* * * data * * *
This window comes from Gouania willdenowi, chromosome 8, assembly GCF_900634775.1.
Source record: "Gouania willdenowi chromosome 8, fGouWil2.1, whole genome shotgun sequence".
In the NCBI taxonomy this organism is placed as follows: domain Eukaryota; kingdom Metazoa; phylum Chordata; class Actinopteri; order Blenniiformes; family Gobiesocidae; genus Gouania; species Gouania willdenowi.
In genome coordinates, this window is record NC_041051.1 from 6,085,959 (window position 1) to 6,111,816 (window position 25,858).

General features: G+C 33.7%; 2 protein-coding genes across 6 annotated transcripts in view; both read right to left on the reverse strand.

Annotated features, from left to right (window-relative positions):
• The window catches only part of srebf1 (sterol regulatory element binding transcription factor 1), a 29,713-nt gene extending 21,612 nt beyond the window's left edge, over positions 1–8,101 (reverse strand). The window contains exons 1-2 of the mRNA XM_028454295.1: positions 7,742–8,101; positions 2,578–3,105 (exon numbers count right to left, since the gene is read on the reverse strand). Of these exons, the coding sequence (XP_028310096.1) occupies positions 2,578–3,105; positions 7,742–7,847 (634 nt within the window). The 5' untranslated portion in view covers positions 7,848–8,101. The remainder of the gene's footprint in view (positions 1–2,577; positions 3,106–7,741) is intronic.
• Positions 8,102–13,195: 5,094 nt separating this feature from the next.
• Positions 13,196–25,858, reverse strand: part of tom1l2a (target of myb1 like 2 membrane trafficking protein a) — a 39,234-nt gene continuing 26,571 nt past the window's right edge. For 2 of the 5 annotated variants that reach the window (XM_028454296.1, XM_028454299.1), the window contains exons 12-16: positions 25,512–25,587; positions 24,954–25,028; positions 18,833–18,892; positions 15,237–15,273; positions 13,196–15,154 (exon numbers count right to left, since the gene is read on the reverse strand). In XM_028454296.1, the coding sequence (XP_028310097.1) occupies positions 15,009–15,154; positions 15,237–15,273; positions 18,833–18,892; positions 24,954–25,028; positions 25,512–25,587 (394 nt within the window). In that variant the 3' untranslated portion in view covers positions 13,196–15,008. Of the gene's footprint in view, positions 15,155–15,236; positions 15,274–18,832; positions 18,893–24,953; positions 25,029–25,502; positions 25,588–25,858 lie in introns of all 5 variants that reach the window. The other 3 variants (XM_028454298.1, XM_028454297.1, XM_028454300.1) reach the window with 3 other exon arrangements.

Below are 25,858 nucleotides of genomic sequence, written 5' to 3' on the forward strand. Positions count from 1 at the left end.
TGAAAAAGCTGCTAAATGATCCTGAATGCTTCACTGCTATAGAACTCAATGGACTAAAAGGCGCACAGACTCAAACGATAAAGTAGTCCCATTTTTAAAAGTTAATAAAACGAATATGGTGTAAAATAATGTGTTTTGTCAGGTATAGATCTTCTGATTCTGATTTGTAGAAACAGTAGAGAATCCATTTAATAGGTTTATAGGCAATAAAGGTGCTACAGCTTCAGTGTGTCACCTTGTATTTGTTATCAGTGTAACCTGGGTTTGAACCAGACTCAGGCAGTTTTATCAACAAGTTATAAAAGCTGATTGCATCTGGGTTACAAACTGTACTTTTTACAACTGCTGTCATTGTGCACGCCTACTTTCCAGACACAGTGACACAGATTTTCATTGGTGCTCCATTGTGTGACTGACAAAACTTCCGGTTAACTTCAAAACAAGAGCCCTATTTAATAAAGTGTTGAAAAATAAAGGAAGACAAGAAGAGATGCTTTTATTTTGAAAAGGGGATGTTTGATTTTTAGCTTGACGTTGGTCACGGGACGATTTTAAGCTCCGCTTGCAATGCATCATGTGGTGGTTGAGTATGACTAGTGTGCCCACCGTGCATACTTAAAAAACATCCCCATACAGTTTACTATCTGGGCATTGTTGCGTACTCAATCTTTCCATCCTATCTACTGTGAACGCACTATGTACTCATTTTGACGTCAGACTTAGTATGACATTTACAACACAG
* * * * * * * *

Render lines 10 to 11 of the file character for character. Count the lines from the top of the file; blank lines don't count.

Below are 25,858 nucleotides of genomic sequence, written 5' to 3' on the forward strand. Positions count from 1 at the left end.
TGAAAAAGCTGCTAAATGATCCTGAATGCTTCACTGCTATAGAACTCAATGGACTAAAAGGCGCACAGACTCAAACGATAAAGTAGTCCCATTTTTAAAAGTTAATAAAACGAATATGGTGTAAAATAATGTGTTTTGTCAGGTATAGATCTTCTGATTCTGATTTGTAGAAACAGTAGAGAATCCATTTAATAGGTTTATAGGCAATAAAGGTGCTACAGCTTCAGTGTGTCACCTTGTATTTGTTATCAGTGTAACCTGGGTTTGAACCAGACTCAGGCAGTTTTATCAACAAGTTATAAAAGCTGATTGCATCTGGGTTACAAACTGTACTTTTTACAACTGCTGTCATTGTGCACGCCTACTTTCCAGACACAGTGACACAGATTTTCATTGGTGCTCCATTGTGTGACTGACAAAACTTCCGGTTAACTTCAAAACAAGAGCCCTATTTAATAAAGTGTTGAAAAATAAAGGAAGACAAGAAGAGATGCTTTTATTTTGAAAAGGGGATGTTTGATTTTTAGCTTGACGTTGGTCACGGGACGATTTTAAGCTCCGCTTGCAATGCATCATGTGGTGGTTGAGTATGACTAGTGTGCCCACCGTGCATACTTAAAAAACATCCCCATACAGTTTACTATCTGGGCATTGTTGCGTACTCAATCTTTCCATCCTATCTACTGTGAACGCACTATGTACTCATTTTGACGTCAGACTTAGTATGACATTTACAACACAG